Plight of the maid: report lifts lid on global suffering

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The Independent Online

Many domestic servants from developing countries are mistreated and abused by their employers, Human Rights Watch reports, with children often forced into servitude. Cases cited by HRW include two Indonesian children working as maids who were beaten to death and a 13-year-old servant who was repeatedly raped by her Indonesian employer.

Two cases in Asia in recent years have brought the plight of domestic servants into the public consciousness. A Singaporean employer, Ng Hua Chye, was sentenced to 18 years in prison after he beat his 19-year-old Indonesian maid, Muawanatul Chasanah, so severely that her stomach ruptured and she died.

In Malaysia there was a public outcry after newspapers carried graphic pictures of 19-year-old Nirmala Bonat. Her employer, Yim Pek Ha, had allegedly poured boiling water on her, beat her and pressed a hot iron on her breasts and back. The case is still in the courts.

But HRW found that, far from being isolated cases, the attacks were typical of the treatment many maids experienced - but many cases never make it to court.

The report details the case of Putri, a 15-year-old maid in Indonesia. When she failed to remove dirt trapped between the bathroom tiles, "her employer poured a cleanser containing hydrochloric acid on her right hand and arm, resulting in discolouration of the skin, burns and permanent scarring," the report says.

Abena R, a 10-year-old from Ghana, told HRW: "My boss yelled at me and beat me with a stick, she broke my hand. She didn't take me to the hospital." The NGO providing shelter to Abena said her hand was paralysed and might never heal.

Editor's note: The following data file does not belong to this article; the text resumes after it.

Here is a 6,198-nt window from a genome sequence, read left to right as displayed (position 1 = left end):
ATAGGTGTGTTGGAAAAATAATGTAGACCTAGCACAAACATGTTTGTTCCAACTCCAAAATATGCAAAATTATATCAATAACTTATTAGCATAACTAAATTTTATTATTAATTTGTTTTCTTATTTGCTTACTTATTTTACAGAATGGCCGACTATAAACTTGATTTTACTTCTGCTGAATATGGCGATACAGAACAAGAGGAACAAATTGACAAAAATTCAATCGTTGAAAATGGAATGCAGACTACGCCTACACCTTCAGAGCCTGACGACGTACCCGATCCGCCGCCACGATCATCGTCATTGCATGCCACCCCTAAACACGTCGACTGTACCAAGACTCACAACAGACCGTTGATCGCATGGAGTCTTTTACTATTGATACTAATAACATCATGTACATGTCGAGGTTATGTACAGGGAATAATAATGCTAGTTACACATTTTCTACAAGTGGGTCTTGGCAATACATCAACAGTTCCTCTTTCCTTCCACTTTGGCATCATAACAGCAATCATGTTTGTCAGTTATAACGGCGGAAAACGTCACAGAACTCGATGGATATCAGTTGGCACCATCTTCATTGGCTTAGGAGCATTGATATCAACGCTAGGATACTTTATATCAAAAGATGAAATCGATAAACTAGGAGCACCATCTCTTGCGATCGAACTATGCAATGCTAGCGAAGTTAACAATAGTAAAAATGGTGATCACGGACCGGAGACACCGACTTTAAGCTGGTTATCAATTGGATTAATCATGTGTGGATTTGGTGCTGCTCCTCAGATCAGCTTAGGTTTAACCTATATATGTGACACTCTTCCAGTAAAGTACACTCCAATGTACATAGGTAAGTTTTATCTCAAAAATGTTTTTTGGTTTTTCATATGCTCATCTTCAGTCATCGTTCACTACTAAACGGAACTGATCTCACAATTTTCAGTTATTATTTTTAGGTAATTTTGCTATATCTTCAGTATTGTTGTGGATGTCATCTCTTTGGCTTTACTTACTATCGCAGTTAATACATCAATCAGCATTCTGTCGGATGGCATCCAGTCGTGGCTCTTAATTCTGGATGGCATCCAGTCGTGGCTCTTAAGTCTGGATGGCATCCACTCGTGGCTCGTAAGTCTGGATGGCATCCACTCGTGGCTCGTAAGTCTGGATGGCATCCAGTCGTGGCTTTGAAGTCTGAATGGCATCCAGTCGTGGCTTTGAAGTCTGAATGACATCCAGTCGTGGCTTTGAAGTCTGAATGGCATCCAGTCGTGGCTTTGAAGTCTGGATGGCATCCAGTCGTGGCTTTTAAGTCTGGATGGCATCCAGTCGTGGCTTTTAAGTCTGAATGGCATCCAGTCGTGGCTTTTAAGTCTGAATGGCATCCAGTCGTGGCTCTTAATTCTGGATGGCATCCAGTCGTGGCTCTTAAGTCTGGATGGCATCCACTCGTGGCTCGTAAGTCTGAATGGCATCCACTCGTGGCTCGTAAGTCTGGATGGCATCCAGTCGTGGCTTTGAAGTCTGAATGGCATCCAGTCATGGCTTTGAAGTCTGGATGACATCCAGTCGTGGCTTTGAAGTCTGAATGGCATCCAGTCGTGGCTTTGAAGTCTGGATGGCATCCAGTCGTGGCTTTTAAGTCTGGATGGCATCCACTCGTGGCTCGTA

Dian, a 13-year-old working as a maid in Indonesia, was repeatedly raped by her male employer. "It was 4 am and I was sleeping," she told the investigators. "He came into the room. I was forced to have sex with him. He threatened me. He said he would hit me if I told anyone. He told me that he would throw me out and my mother would get no money. It happened for three years. I was scared, but I wanted to support my mother."

Assoupi H, from Togo, was forced to work as a servant when she was three years old. She said: "[My employer] told my mother she would put me in school, but she gave birth to twins and said I had to help her look after the children until they were old enough for school. I was only three years old, but I carried her babies and held them for her."

For thousands of women from poor countries, leaving to work as servants in a wealthier country is the only way they can support their families. There are approximately 300,000 migrant domestic workers in Malaysia, and 150,000 in Singapore, the vast majority of them women. Often their employers take away their passports to prevent them leaving.

Thousands more work as servants in their own countries. A shockingly high percentage are children. In El Salvador, 20,000 women and girls between the ages of 14 and 19 work as maids, and in Indonesia the International Labour Organisation estimates there are as many as 700,000 domestic servants under the age of 18.

They often work under atrocious conditions. The HRW report found several cases of women being forced to work 17 hours a day and being denied a day off for months on end. Many were never allowed to leave their employer's houses, and some were only allowed only bread to eat.

The report found that in most countries domestic servants were denied the basic legal protection given to other workers and local law did not entitle them to a minimum wage, maximum working hours or days off.

Even in the United States, where they are entitled to a minimum wage, HRW found many migrants who were working as domestic servants were being paid less than half what they were entitled to by law.

Abuse around the world

* The International Labour Organisation estimates more girls under 16 work in domestic service than other child labour.

* Half the estimated 200 million migrants are women. In the Philippines, Indonesia and Sri Lanka it is closer to 75 per cent.

* About 300,000 migrant domestic workers are in Malaysia, 150,000 in Singapore and 700,000 child workers are in Indonesia.

* The Sri Lankan embassy in Saudia Arabia receives up to 150 maids a month fleeing domestic abuse.

* In the past six years, at least 147 domestic workers have died in Singapore.

* Malaysian maids frequently work for less than 25 cents an hour

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